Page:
The barque left the summer heat of England heading for the start of summer in Australia. Bell baked in the stifling heat and was suffocated by the ship’s lack of ventilation, the compounded stench of decay and disease hit them like a blunt instrument. Below decks, the reek of vomit followed Bell everywhere. There was no bathing because fresh water was at a premium. Fair weather brought relief on deck for a while. As the ship crossed the tropics, Mary Talbot, another convict on the ship, described in her diary how with little warning, a wall of wind and water approached the ship. The ship beams creaked under the pounding sea of 30 foot waves. All on board expected to perish. Having survived the hurricane, the ship arrived in Hobart on 3 December. The Captain awaited the arrival of Josiah Spode, Principal Superintendent of Convicts. Once he arrived the prisoners were called in numerical order for inspection and comparison to the surgeon superintendent’s descriptions. As the women’s health and ability to work were evaluated, their skills for assignment to a local colonist was considered. It took nearly two days to examine and interview the prisoners. Bell was assigned to work in the Hobart nursery. The prisoners and children were rowed ashore to Hunter Island and walked over a muddy convict-built causeway, connecting the isle to Hobart Town.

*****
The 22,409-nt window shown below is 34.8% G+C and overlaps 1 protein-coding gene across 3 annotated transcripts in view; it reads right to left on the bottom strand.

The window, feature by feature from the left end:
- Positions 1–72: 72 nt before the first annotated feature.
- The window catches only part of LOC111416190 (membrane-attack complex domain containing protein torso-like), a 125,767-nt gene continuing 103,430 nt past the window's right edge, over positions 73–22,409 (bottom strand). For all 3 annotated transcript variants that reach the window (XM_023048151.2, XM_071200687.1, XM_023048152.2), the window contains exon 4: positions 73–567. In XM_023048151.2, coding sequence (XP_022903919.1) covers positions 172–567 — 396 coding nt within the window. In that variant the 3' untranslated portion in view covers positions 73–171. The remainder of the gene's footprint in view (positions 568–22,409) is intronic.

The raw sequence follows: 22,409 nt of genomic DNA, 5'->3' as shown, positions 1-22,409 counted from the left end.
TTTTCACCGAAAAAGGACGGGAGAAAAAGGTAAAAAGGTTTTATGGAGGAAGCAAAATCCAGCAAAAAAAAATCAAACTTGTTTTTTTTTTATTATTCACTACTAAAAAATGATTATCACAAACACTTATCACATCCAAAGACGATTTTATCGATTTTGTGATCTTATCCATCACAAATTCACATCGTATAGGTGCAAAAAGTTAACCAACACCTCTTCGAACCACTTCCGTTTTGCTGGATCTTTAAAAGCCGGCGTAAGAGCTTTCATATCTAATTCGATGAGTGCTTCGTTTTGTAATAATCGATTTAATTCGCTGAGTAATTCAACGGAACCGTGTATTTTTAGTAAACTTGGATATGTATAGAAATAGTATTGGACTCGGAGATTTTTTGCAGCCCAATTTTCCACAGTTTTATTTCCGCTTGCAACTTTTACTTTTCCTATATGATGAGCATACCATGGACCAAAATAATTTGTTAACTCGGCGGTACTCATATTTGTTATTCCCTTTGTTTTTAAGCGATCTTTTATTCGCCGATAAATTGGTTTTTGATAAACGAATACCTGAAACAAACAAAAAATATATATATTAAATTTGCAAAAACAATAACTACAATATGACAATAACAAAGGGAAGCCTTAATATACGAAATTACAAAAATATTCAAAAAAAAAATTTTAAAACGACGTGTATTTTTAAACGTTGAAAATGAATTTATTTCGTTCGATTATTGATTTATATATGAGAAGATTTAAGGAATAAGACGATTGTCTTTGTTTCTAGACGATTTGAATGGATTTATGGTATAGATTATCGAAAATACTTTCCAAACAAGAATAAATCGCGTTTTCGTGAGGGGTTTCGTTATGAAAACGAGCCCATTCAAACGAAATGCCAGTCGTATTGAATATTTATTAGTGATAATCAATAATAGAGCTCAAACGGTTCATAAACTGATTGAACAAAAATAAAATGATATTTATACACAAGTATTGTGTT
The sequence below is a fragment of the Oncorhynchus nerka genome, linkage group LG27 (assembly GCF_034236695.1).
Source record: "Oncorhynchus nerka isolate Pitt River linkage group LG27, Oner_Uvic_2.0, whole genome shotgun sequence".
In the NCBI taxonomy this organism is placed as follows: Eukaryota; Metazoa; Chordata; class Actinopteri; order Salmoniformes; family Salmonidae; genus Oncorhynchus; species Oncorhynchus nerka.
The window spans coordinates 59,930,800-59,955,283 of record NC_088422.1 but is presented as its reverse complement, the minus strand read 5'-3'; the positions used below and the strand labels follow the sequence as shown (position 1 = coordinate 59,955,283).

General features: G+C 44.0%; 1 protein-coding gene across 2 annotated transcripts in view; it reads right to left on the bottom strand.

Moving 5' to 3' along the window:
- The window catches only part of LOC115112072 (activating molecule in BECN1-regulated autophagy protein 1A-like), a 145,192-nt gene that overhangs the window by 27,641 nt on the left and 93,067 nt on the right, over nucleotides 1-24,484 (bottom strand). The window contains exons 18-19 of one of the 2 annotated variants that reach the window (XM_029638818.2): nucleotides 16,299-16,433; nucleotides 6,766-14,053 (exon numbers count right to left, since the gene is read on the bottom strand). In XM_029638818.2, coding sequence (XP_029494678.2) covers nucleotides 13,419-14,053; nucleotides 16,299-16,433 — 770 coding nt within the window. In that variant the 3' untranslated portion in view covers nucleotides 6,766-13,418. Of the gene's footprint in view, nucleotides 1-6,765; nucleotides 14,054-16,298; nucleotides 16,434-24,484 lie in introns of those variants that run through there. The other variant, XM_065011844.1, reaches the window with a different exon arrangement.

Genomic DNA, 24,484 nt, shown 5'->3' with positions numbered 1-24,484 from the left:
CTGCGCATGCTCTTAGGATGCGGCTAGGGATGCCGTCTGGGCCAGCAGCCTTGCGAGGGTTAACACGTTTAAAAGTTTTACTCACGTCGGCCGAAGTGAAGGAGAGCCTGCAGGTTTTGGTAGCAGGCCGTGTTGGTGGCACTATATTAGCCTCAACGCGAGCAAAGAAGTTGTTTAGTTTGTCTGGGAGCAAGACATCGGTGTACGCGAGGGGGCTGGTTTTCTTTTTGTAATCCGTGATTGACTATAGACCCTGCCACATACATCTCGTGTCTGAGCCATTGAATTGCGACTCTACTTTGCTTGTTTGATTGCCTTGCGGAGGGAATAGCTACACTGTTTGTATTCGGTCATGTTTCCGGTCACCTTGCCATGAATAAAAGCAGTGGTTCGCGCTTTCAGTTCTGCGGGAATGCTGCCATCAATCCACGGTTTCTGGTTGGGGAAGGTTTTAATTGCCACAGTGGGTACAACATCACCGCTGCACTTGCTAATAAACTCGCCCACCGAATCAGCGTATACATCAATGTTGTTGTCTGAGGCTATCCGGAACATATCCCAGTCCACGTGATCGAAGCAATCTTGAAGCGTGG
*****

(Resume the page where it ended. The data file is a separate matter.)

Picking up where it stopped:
On January 17, 1840, Bell sought permission to marry James Ashdown who was a butcher and cattle dealer by trade. James was a married man with three children when convicted in 1831 for receiving stolen sheep. The jury found him guilty and imposed a sentence of seven years transportation. He arrived in Van Diemen’s Land in 1832 at the age of 38.

While waiting for the marriage approval, Bell absconded from her master, resulting in an extra year added to her conviction. During December 1940, still not having married James Anderson, Bell was returned to the government House of Correction, Hobart, from her job with R.W. Baker for being pregnant. Despite government approval, there was no marriage. Nor is there any record of a birth or death of a baby Ashdown or Urquhart.

Isabella married Frederick Rosser on April 24, 1843.

Frederick was a labourer born in London. He had moved down to Kent for work as a paper-stainer. He had arrived in Tasmania on the convict ship Recovery in 1837 and worked for a while as a police constable.

New Norfolk

After their marriage, Bell and Frederick moved to New Norfolk where their first child Frederick William was born in 1843. The following year they headed east to the Curryjong Rivulet where they tended their land. It was around this time that their second son Tulip was born. The family travelled to Geelong via the ship Julia, in 1846, where William was born in 1849. After starting their new life in Geelong, they moved to the Bream Creek area where John and Felix were born shortly before the death of Frederick (Snr) in 1852.

The following year Bell married John Bright resulting in the birth of Frank and Alex.